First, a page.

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Jack Pellicci ’60 Gives Thanks to West Point

Photo of Brigadier General (R) Jack PellicciBrigadier General (R) Jack Pellicci ’60 was participating in a corporate coaching program some years back when he received feedback that changed his perspective on leadership and on giving.

“Jack, you’ve had a great career in the military, and you are having a great career at Oracle,” one participant said. “Now you need to go from success to significance.”

“That phrase—from success to significance,” General Pellicci says, “has made a big difference in my approach as I consider the question: How do you give back to the people and institutions that supported you, the people who helped you?”

Support through the West Point Association of Graduates is an important means by which Pellicci gives thanks to his alma mater. Recently General Pellicci gave back by donating appreciated stock to fund a charitable gift annuity that provides him income for life, with the remainder going to support West Point and the Long Gray Line.

“A number of people in my class have asked me how I made my gift, and I want them to know how easy it is. The advantage is that I didn’t have to pay all the capital-gain tax on those stocks, and I got a tax deduction for the gift,” he said. “The annuity gives me a bit of money back on a quarterly basis, but I give that back to West Point through my class.”

“For many years I couldn’t give back much,” Pellicci said. “But I knew this was a responsibility that I had to West Point, and now I am in a position to fulfill that responsibility.”

“When institutions like West Point don’t get enough (federal funding) to be the best in the world, you have to figure out how much (private funding) you need to raise to become the best,” General Pellicci said. “We have to make up this ‘Margin of Excellence’ to train our future military leaders to be the best in the world. And that is achieving significance.”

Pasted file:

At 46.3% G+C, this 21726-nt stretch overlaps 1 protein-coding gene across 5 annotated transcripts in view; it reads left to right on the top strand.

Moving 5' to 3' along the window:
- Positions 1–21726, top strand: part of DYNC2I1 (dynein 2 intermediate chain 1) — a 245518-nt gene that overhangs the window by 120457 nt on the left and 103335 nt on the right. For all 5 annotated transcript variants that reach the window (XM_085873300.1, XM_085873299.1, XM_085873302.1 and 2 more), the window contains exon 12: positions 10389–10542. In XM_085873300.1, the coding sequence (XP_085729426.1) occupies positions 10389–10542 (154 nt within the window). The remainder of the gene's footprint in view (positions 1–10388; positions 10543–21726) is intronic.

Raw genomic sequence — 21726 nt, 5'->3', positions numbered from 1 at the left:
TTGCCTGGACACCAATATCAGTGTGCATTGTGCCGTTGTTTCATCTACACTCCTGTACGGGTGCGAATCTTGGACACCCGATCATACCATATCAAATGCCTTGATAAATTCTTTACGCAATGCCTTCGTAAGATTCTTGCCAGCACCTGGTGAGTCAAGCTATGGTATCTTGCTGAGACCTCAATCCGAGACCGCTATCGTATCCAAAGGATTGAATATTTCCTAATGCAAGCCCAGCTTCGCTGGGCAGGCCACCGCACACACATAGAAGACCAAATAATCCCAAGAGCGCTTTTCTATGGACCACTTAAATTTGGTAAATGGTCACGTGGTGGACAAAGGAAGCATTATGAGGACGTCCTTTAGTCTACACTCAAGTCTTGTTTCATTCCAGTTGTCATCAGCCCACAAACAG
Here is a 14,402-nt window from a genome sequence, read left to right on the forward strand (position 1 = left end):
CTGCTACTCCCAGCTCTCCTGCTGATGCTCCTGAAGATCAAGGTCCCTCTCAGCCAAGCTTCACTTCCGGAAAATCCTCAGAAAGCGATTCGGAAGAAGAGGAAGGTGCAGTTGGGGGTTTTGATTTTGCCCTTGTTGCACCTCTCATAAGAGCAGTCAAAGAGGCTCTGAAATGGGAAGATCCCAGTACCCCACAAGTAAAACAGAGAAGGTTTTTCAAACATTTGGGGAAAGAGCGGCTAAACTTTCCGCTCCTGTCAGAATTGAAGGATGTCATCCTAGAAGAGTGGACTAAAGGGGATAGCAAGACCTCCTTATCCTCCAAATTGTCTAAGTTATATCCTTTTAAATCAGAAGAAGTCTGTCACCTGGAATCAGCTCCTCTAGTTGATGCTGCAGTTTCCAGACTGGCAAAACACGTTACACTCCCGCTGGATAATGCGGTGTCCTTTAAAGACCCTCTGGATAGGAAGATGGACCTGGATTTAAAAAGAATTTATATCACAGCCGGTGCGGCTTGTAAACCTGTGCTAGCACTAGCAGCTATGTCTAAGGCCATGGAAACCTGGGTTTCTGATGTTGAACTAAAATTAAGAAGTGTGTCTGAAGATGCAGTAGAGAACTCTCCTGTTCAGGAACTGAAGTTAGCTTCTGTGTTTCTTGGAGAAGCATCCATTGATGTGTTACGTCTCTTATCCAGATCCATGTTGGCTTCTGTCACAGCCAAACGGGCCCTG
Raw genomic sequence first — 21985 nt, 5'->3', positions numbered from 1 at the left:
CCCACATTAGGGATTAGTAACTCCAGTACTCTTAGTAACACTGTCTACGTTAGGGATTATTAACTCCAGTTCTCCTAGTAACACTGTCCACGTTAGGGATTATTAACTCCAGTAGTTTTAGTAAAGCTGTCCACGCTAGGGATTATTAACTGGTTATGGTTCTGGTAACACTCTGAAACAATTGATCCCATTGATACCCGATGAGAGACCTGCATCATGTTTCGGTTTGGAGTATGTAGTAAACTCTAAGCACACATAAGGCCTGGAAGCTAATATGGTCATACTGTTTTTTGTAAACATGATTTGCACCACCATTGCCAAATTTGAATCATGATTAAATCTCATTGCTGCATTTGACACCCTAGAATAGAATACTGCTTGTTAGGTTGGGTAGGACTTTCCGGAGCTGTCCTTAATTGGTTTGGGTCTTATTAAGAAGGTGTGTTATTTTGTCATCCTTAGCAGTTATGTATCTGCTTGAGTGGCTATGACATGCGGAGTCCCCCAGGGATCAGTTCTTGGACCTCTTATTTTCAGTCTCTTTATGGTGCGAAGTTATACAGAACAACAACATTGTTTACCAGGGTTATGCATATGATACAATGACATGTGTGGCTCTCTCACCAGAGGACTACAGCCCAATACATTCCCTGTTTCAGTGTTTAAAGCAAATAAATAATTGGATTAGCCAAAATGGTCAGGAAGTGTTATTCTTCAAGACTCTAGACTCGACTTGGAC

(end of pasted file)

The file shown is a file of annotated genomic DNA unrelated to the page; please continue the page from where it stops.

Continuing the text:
General Pellicci grew up just 50 miles from West Point. He went to the Academy straight out of high school when many cadets were first going to prep school or had a year or two of college, and he struggled at the beginning.

“I did not have a very good plebe year,” General Pellicci recalled. “I thought I was prepared academically, but I wasn’t. I just couldn’t believe I was in the bottom 20% of my class that first year.”

But General Pellicci worked hard, graduated in the top half of his class, and learned one of his most important lessons—perseverance.

“My class started with 950 and graduated 550. But I was not going to let my family down or let myself down. I knew I was going to be an Infantry Airborne Ranger and that to be a good leader, you have to persevere.”

Upon graduation General Pellicci was commissioned a 2nd Lieutenant in the infantry branch. The first thing he did was marry his wife Susan, whom he had met while a cadet. Then he was deployed to Berlin, Germany, and was there the day the Wall went up. As an infantry officer, Pellicci served from platoon to brigade level and in staff assignments from battalion to division level in the U.S., Europe, and Asia—including two tours in Vietnam.

Pellicci earned a master’s degree in mechanical engineering from Georgia Tech and taught engineering fundamentals and computer sciences at West Point for three years. Eventually he served as Commanding General of the Army’s Personnel Information Systems Command, which was responsible for designing and developing automated systems for the Total Army Personnel community. He retired from the Army in 1992 after 32 years.

General Pellicci then joined Oracle Corporation for 15 years, where he was able to hire many military officers while leading the business development group for Oracle’s government, education, health, and aerospace/defense industries and the global public sector group. After leaving Oracle, he joined Intergraph Corporation and became President and CEO of Intergraph Government Solutions. He now runs his own software reseller company and is enjoying his four children and seven grandchildren and serving as chairman of the board of directors of the National Defense University Foundation.

With his 60th West Point reunion, General Pellicci strongly endorsed the selection his class made for its gift project—the Class of 1960 Cyber Research Center Endowment to help with cyber security and defense, an area of personal and professional interest.

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